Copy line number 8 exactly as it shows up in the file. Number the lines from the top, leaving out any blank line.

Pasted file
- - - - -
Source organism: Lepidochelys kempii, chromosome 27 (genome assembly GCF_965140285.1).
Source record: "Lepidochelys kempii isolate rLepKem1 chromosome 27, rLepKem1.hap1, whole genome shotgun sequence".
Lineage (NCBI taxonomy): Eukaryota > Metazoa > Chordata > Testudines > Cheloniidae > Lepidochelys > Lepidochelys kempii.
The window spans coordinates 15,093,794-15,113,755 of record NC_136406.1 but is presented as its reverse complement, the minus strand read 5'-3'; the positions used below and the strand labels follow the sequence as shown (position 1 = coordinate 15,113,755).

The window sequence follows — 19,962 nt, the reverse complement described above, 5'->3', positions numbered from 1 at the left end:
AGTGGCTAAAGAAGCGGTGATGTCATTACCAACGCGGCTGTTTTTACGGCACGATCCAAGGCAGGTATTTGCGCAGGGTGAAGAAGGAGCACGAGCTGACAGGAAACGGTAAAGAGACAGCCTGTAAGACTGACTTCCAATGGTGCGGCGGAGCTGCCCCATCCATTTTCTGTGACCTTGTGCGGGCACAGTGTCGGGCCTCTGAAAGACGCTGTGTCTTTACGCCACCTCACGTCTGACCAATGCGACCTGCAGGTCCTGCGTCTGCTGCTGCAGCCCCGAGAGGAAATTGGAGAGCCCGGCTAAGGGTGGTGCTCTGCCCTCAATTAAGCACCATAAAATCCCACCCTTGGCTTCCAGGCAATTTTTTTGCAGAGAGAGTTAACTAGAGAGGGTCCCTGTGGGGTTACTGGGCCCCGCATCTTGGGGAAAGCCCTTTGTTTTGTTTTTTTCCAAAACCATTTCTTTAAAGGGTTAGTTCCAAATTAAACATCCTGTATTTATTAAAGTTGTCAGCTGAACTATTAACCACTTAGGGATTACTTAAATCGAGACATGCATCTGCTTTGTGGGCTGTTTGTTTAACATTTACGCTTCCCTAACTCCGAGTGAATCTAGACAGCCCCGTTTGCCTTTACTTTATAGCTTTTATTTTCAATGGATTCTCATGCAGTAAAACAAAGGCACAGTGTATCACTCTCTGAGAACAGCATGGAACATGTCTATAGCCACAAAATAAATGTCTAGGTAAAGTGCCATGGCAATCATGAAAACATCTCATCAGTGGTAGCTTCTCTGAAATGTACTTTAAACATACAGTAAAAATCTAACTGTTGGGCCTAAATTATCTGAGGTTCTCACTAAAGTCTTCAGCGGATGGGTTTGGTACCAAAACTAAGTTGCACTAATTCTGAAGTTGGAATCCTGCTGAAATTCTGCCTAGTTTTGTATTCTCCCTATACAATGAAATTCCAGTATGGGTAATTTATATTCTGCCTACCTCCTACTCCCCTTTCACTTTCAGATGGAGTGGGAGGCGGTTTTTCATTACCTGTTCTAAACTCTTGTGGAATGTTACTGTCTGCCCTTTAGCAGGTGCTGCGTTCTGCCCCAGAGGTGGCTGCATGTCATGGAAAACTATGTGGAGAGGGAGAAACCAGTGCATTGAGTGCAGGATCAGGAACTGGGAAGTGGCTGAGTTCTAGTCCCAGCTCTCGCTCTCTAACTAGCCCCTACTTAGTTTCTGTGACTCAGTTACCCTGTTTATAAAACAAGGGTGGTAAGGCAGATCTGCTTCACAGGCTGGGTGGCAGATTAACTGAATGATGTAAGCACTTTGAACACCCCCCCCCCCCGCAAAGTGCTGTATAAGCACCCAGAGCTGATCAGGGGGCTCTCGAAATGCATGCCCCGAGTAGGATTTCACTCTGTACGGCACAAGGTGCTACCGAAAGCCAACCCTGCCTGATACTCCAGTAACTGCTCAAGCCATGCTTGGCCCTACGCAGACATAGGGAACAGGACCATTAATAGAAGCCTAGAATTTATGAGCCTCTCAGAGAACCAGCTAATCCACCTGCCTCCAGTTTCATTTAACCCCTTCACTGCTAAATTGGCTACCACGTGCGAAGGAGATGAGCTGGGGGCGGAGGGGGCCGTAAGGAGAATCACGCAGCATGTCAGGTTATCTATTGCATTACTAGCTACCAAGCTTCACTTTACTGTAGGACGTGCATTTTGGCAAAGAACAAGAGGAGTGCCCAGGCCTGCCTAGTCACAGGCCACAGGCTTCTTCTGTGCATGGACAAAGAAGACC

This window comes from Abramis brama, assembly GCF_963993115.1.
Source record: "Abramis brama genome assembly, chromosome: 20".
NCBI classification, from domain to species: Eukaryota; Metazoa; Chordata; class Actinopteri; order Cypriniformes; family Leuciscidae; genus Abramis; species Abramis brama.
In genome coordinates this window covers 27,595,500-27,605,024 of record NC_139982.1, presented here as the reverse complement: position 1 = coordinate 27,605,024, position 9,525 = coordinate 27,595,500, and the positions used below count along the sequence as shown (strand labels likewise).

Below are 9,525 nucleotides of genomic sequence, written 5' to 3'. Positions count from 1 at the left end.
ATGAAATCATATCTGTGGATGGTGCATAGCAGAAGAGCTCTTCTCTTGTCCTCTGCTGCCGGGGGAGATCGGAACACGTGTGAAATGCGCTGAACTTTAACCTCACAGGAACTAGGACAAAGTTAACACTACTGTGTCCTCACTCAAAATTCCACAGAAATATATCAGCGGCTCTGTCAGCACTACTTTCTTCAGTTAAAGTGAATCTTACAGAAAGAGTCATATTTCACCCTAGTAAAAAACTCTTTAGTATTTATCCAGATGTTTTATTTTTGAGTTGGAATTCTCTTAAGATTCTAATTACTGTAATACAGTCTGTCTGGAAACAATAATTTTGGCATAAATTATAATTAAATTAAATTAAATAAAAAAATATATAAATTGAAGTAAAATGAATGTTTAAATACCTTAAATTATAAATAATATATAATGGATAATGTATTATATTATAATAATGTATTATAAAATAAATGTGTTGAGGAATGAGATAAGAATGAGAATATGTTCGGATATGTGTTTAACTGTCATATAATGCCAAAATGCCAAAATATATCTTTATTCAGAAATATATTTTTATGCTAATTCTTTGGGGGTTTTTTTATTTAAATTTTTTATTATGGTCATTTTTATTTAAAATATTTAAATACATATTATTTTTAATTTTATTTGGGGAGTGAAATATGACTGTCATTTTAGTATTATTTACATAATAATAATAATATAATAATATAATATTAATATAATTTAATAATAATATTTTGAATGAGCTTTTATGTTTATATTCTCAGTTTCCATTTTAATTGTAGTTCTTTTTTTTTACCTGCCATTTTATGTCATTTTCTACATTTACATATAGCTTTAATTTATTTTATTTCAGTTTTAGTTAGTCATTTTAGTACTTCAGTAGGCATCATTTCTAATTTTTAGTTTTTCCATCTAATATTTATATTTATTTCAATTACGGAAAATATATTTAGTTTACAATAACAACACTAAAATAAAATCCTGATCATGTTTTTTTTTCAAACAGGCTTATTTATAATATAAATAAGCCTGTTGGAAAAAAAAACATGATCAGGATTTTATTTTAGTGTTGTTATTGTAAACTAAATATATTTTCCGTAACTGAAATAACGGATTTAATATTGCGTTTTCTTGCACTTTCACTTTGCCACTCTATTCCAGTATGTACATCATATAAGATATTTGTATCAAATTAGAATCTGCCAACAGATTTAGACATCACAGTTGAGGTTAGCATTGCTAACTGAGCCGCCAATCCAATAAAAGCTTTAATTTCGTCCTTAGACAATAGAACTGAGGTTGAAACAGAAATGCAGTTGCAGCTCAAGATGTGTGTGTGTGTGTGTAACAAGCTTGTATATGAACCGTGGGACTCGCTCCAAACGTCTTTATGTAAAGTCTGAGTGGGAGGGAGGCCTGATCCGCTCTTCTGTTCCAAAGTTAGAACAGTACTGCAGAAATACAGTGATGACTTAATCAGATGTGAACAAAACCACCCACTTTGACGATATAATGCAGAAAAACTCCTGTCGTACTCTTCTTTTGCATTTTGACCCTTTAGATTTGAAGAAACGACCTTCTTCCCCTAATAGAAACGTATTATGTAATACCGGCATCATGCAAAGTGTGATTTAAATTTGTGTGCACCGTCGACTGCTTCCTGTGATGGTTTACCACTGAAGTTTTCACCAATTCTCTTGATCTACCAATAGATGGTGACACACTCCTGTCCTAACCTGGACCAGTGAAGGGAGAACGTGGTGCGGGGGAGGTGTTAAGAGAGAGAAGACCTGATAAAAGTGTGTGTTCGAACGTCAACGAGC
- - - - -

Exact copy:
Source record: "Abramis brama genome assembly, chromosome: 20".